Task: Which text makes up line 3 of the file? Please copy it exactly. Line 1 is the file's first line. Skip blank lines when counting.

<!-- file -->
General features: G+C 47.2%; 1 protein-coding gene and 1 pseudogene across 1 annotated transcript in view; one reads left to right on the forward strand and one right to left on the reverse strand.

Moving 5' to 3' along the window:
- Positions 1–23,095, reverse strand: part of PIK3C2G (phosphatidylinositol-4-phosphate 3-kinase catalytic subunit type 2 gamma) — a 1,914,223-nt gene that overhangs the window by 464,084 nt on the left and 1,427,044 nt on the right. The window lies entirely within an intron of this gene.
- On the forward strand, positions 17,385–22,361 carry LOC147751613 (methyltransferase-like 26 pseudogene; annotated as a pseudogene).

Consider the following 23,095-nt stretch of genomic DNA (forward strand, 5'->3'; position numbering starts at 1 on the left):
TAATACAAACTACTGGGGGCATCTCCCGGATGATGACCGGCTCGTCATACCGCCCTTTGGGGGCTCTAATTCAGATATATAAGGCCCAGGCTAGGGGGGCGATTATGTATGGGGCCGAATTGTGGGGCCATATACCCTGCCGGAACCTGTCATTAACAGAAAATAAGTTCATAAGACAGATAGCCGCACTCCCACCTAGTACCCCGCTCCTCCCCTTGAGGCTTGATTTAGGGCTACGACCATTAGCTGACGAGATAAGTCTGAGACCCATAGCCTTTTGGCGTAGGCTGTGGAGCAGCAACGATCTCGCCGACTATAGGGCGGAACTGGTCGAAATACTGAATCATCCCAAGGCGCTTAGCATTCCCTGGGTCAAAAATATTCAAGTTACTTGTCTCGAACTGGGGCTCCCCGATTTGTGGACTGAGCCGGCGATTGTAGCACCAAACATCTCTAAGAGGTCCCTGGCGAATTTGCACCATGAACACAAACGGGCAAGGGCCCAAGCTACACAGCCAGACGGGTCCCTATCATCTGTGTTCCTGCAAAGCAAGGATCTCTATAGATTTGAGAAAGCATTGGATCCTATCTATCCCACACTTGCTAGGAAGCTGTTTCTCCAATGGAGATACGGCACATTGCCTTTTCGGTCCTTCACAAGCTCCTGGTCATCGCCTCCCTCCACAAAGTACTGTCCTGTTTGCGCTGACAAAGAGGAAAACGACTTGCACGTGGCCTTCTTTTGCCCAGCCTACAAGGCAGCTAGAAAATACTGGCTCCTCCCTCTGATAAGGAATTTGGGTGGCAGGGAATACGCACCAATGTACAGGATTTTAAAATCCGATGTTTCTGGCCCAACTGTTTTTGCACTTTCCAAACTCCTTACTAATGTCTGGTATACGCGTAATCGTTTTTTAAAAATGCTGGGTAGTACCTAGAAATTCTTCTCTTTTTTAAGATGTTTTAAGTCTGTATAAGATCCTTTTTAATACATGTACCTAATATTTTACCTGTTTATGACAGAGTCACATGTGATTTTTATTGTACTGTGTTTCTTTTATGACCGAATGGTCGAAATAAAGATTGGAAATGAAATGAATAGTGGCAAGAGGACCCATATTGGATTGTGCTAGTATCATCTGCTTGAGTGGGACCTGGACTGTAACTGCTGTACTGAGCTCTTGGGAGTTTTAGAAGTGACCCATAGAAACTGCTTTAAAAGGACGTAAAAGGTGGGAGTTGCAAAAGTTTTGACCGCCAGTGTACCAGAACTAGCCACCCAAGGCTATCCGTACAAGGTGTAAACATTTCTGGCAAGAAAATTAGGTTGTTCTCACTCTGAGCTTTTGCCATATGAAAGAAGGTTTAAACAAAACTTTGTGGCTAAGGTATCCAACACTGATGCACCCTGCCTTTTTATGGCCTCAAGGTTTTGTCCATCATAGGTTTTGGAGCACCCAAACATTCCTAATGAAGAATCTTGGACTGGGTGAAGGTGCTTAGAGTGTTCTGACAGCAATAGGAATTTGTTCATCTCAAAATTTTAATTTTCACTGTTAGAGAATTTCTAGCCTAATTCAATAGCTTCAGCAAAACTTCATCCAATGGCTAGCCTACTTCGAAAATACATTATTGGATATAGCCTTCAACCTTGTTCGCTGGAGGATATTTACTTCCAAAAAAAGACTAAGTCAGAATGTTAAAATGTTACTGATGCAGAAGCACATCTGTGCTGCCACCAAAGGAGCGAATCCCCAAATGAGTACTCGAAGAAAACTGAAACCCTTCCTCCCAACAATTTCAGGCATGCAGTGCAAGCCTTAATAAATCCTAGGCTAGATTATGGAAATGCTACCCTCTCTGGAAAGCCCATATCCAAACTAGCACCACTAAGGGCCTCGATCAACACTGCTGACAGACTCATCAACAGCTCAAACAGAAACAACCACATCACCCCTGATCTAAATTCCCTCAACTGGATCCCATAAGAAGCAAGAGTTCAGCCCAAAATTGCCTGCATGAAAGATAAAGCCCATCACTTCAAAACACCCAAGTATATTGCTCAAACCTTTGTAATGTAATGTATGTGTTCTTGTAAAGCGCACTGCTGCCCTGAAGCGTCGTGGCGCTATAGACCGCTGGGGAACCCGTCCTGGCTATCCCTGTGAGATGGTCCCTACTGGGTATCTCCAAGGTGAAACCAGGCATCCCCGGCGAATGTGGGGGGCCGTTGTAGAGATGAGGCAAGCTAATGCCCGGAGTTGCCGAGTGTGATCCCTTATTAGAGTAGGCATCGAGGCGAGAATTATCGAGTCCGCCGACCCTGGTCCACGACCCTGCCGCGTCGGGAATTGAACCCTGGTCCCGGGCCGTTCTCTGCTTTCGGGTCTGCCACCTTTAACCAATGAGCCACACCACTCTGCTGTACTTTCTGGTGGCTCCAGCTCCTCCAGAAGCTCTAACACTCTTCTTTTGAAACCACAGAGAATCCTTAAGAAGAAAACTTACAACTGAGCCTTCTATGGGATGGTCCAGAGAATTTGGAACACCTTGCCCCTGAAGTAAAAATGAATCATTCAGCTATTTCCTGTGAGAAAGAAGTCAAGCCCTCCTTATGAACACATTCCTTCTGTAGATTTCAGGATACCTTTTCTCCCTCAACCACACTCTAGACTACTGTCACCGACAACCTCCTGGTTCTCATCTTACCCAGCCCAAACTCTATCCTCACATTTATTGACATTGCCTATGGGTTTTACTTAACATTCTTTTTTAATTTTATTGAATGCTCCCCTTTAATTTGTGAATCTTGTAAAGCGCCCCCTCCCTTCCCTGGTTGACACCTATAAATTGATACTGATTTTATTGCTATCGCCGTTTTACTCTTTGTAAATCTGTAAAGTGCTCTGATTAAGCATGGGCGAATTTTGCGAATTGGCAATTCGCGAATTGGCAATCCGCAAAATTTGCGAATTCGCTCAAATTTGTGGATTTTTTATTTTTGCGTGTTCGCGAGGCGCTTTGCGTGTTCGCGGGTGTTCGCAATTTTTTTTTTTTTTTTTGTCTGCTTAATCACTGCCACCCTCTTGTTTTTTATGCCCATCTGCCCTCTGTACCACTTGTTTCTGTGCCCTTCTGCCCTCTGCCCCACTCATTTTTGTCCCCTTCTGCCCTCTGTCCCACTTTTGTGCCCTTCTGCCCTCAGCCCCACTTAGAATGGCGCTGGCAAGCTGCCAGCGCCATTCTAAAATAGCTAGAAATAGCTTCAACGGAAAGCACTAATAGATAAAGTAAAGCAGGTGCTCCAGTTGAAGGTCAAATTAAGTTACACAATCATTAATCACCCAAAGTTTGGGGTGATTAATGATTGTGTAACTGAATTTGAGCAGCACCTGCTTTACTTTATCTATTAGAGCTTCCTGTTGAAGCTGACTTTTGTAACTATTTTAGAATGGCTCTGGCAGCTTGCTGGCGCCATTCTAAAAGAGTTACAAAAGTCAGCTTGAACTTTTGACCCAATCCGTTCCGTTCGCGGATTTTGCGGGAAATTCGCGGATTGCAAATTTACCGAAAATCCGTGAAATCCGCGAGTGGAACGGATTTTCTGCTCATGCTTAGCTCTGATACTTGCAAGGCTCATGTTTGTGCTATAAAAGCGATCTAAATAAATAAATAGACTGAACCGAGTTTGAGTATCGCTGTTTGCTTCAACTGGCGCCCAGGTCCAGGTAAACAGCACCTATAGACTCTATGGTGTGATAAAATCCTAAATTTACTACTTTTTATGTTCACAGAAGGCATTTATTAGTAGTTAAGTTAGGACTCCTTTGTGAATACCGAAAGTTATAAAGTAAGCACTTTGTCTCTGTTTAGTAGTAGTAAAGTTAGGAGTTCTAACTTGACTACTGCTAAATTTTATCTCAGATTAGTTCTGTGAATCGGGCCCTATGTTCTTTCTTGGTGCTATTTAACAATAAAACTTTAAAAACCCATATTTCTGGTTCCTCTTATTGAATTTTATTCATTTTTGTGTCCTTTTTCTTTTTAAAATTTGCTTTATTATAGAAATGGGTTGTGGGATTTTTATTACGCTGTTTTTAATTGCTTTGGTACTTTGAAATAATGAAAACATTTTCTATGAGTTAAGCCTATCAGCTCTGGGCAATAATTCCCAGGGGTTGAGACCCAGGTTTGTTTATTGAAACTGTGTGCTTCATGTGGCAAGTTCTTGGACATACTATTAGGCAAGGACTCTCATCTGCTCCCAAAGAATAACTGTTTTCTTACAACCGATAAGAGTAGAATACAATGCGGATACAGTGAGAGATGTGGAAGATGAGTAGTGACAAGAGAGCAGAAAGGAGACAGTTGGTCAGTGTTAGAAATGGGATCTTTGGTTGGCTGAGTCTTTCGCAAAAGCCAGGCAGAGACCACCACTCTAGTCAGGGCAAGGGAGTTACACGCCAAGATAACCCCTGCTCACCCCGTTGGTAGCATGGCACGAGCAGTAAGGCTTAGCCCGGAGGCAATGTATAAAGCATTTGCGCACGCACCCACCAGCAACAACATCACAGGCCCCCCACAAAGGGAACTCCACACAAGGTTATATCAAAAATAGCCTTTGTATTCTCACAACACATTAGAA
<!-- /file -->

- Positions 1–23,095, reverse strand: part of PIK3C2G (phosphatidylinositol-4-phosphate 3-kinase catalytic subunit type 2 gamma) — a 1,914,223-nt gene that overhangs the window by 464,084 nt on the left and 1,427,044 nt on the right. The window lies entirely within an intron of this gene.